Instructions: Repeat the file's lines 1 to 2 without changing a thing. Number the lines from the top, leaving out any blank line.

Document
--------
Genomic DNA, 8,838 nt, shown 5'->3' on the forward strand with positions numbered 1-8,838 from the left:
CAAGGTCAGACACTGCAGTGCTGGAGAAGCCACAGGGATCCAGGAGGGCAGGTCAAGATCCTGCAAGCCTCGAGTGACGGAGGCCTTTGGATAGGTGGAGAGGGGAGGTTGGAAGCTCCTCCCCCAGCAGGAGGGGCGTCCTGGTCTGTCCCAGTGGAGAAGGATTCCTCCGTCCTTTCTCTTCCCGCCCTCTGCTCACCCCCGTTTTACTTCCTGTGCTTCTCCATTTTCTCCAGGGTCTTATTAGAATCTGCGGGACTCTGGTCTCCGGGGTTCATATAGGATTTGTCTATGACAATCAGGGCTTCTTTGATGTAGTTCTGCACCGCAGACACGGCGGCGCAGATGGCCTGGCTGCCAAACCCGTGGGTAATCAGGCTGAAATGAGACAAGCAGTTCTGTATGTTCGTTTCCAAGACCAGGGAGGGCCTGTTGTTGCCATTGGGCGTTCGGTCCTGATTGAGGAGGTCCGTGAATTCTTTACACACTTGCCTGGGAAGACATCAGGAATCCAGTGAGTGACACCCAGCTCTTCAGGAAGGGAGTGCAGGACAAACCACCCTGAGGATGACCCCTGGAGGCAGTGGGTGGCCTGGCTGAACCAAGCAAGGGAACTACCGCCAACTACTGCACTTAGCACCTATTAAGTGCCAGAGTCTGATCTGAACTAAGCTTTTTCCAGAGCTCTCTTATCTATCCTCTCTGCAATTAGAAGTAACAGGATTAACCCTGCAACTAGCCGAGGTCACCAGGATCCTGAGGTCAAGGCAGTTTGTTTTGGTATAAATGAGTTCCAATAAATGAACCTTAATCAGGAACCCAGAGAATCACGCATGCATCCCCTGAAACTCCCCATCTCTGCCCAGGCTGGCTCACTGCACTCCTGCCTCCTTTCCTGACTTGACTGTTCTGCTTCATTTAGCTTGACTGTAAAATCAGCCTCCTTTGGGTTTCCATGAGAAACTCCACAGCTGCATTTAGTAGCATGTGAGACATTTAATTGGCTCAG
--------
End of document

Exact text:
Genomic DNA, 8,838 nt, shown 5'->3' on the forward strand with positions numbered 1-8,838 from the left:
CAAGGTCAGACACTGCAGTGCTGGAGAAGCCACAGGGATCCAGGAGGGCAGGTCAAGATCCTGCAAGCCTCGAGTGACGGAGGCCTTTGGATAGGTGGAGAGGGGAGGTTGGAAGCTCCTCCCCCAGCAGGAGGGGCGTCCTGGTCTGTCCCAGTGGAGAAGGATTCCTCCGTCCTTTCTCTTCCCGCCCTCTGCTCACCCCCGTTTTACTTCCTGTGCTTCTCCATTTTCTCCAGGGTCTTATTAGAATCTGCGGGACTCTGGTCTCCGGGGTTCATATAGGATTTGTCTATGACAATCAGGGCTTCTTTGATGTAGTTCTGCACCGCAGACACGGCGGCGCAGATGGCCTGGCTGCCAAACCCGTGGGTAATCAGGCTGAAATGAGACAAGCAGTTCTGTATGTTCGTTTCCAAGACCAGGGAGGGCCTGTTGTTGCCATTGGGCGTTCGGTCCTGATTGAGGAGGTCCGTGAATTCTTTACACACTTGCCTGGGAAGACATCAGGAATCCAGTGAGTGACACCCAGCTCTTCAGGAAGGGAGTGCAGGACAAACCACCCTGAGGATGACCCCTGGAGGCAGTGGGTGGCCTGGCTGAACCAAGCAAGGGAACTACCGCCAACTACTGCACTTAGCACCTATTAAGTGCCAGAGTCTGATCTGAACTAAGCTTTTTCCAGAGCTCTCTTATCTATCCTCTCTGCAATTAGAAGTAACAGGATTAACCCTGCAACTAGCCGAGGTCACCAGGATCCTGAGGTCAAGGCAGTTTGTTTTGGTATAAATGAGTTCCAATAAATGAACCTTAATCAGGAACCCAGAGAATCACGCATGCATCCCCTGAAACTCCCCATCTCTGCCCAGGCTGGCTCACTGCACTCCTGCCTCCTTTCCTGACTTGACTGTTCTGCTTCATTTAGCTTGACTGTAAAATCAGCCTCCTTTGGGTTTCCATGAGAAACTCCACAGCTGCATTTAGTAGCATGTGAGACATTTAATTGGCTCAG